Major
cities Charleston | Huntington | Parkersburg | Wheeling | Morgantown

Smaller
cities Beckley | Bluefield | Clarksburg | Cross Lanes | Fairmont | Martinsburg | Saint Albans | South Charleston | Teays Valley | Vienna | Weirton

Counties Barbour | Berkeley | Boone | Braxton | Brooke | Cabell | Calhoun | Clay | Doddridge | Fayette | Gilmer | Grant | Greenbrier | Hampshire | Hancock | Hardy | Harrison | Jackson | Jefferson | Kanawha | Lewis | Lincoln | Logan | Marion | Marshall | Mason | McDowell | Mercer | Mineral | Mingo | Monongalia | Monroe | Morgan | Nicholas | Ohio | Pendleton | Pleasants | Pocahontas | Preston | Putnam | Raleigh | Randolph | Ritchie | Roane | Summers | Taylor | Tucker | Tyler | Upshur | Wayne | Webster | Wetzel | Wirt | Wood | Wyoming

FULL CARE HORSE BOARDING:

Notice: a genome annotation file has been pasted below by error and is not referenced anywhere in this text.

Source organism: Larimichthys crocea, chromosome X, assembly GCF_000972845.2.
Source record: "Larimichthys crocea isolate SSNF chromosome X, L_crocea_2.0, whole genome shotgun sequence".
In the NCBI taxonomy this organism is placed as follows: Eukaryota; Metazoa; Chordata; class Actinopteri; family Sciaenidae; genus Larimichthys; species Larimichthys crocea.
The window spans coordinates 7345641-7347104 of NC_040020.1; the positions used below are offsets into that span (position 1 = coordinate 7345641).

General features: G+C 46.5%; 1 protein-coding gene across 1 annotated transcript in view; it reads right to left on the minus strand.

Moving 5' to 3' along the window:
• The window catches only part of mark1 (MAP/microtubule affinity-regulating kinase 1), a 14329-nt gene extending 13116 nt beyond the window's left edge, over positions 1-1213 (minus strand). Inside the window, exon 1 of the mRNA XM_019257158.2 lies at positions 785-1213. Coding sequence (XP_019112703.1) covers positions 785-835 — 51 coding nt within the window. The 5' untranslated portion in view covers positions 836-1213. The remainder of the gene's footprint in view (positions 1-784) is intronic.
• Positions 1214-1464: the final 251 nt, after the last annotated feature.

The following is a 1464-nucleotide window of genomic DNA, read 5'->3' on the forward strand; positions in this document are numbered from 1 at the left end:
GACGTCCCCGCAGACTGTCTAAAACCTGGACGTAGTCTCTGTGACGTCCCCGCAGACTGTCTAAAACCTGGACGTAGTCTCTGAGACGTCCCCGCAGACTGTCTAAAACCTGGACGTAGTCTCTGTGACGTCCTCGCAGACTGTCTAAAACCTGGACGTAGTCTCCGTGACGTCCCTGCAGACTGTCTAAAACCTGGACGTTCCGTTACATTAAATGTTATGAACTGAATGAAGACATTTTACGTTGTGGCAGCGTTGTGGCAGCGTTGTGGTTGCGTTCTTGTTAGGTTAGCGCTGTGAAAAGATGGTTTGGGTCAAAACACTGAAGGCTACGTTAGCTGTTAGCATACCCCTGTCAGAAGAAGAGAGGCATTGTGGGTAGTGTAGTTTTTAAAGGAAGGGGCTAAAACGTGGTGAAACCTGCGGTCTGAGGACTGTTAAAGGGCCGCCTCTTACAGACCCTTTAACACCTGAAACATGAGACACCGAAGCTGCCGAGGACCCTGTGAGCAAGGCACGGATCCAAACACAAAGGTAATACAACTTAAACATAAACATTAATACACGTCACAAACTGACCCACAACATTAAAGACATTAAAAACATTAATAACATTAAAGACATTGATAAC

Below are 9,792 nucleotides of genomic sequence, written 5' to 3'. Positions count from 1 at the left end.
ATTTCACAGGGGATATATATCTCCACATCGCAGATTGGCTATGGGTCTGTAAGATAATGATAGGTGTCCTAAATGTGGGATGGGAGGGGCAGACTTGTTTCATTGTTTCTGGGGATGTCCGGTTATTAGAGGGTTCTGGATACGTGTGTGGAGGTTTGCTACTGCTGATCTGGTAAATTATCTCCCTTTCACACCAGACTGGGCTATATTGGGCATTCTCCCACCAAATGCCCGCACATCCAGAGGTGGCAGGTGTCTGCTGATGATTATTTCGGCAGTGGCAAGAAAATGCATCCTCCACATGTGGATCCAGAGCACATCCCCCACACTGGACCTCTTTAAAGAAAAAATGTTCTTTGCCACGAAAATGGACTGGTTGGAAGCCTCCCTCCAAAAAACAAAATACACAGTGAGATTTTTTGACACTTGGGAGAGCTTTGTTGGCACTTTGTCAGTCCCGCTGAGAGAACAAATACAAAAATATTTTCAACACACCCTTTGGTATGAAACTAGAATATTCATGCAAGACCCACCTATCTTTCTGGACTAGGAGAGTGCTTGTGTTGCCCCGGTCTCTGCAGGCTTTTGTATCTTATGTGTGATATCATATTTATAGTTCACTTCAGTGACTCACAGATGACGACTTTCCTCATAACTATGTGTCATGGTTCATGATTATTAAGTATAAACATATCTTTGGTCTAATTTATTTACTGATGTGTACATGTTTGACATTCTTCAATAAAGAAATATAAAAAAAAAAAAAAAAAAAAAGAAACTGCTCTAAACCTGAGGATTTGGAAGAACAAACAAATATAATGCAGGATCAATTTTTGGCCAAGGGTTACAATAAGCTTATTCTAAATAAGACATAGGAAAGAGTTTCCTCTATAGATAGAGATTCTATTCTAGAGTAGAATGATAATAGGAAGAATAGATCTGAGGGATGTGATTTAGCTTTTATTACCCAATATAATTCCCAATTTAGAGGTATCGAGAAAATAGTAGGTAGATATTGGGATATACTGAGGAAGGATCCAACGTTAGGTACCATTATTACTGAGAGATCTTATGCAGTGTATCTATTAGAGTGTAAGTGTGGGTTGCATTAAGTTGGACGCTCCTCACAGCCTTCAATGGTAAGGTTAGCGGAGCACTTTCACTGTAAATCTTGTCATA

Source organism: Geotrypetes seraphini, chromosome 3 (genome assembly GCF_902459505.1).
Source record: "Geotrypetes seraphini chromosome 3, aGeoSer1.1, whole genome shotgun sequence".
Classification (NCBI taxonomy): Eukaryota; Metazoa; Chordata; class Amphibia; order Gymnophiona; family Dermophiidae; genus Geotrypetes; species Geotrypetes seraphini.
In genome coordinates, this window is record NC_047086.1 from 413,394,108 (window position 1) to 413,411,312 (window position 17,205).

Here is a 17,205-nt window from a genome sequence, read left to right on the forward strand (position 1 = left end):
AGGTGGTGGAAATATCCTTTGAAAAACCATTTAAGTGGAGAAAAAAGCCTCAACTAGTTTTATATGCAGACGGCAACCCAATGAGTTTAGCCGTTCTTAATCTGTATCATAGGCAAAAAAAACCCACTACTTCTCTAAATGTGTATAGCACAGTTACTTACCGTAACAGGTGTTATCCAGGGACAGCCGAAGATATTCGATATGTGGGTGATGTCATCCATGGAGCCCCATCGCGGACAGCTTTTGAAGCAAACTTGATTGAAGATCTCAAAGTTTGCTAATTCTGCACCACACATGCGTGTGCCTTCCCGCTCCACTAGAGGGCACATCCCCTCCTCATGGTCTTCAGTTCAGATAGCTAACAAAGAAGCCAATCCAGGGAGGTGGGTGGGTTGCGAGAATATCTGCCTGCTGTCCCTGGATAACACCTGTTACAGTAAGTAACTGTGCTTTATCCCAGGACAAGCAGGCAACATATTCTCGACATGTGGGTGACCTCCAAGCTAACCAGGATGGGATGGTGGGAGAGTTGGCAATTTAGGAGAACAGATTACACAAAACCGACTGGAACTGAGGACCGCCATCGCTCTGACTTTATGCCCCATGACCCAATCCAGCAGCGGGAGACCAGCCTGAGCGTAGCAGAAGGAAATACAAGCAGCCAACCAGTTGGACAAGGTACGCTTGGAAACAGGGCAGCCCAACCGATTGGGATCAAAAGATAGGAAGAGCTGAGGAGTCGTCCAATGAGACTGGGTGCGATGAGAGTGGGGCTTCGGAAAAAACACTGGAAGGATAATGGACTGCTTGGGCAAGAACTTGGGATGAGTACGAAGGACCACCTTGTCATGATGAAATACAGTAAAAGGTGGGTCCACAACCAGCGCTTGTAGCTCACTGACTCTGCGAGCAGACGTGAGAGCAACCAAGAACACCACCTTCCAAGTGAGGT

• freshly crimped oats twice/day
  • coastal hay
  • daily stall cleaning with clean wood shavings
  • daily turnouts (weather permitting)
  • free trailer parking
  • lighted indoor riding arena
  • outdoor round pen
  • 4-horse walker
OPTIONAL HORSE BOARDING SERVICES:
  • winter blanketing
  • stall fan
  • heat lamp
  • additional oats and/or hay
  • feed supplements
  • additional shavings
  • administration of medicine, (nonintravenous)
  • private paddocks
  • evening turnout

Mountain View Training Center
racehorse boarding

This services: Charles Town, West Virginia

Gillum House Bed & Breakfast
All arrangements for stabling, state-of-the-art stalls for horses made through Gillum House. Escort service from I-79 exit #124 provided to stable (2.5 miles from Shinnston). Then to the B & B for the night. Shinnston is 10 miles south of Fairmont. Full Breakfast is served in the morning at your time, have done 3 AM so they could check in at the Nationals on time (she placed first). We are one of the few stabling opportunities in WV but we are working on changing that. Negative Coggins papers required.